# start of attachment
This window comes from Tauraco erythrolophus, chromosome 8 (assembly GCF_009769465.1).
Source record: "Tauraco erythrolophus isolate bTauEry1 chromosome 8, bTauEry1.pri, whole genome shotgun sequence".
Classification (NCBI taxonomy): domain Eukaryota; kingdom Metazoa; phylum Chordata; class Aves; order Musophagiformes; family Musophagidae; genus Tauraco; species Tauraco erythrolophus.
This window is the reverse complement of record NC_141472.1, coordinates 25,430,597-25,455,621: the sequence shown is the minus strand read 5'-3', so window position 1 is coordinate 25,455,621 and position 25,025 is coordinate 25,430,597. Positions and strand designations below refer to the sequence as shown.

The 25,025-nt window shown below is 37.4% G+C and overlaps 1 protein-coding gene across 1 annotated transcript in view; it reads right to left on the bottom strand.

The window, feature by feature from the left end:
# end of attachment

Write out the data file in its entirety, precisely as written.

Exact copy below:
This window comes from Tauraco erythrolophus, chromosome 8 (assembly GCF_009769465.1).
Source record: "Tauraco erythrolophus isolate bTauEry1 chromosome 8, bTauEry1.pri, whole genome shotgun sequence".
Classification (NCBI taxonomy): domain Eukaryota; kingdom Metazoa; phylum Chordata; class Aves; order Musophagiformes; family Musophagidae; genus Tauraco; species Tauraco erythrolophus.
This window is the reverse complement of record NC_141472.1, coordinates 25,430,597-25,455,621: the sequence shown is the minus strand read 5'-3', so window position 1 is coordinate 25,455,621 and position 25,025 is coordinate 25,430,597. Positions and strand designations below refer to the sequence as shown.

The 25,025-nt window shown below is 37.4% G+C and overlaps 1 protein-coding gene across 1 annotated transcript in view; it reads right to left on the bottom strand.

The window, feature by feature from the left end: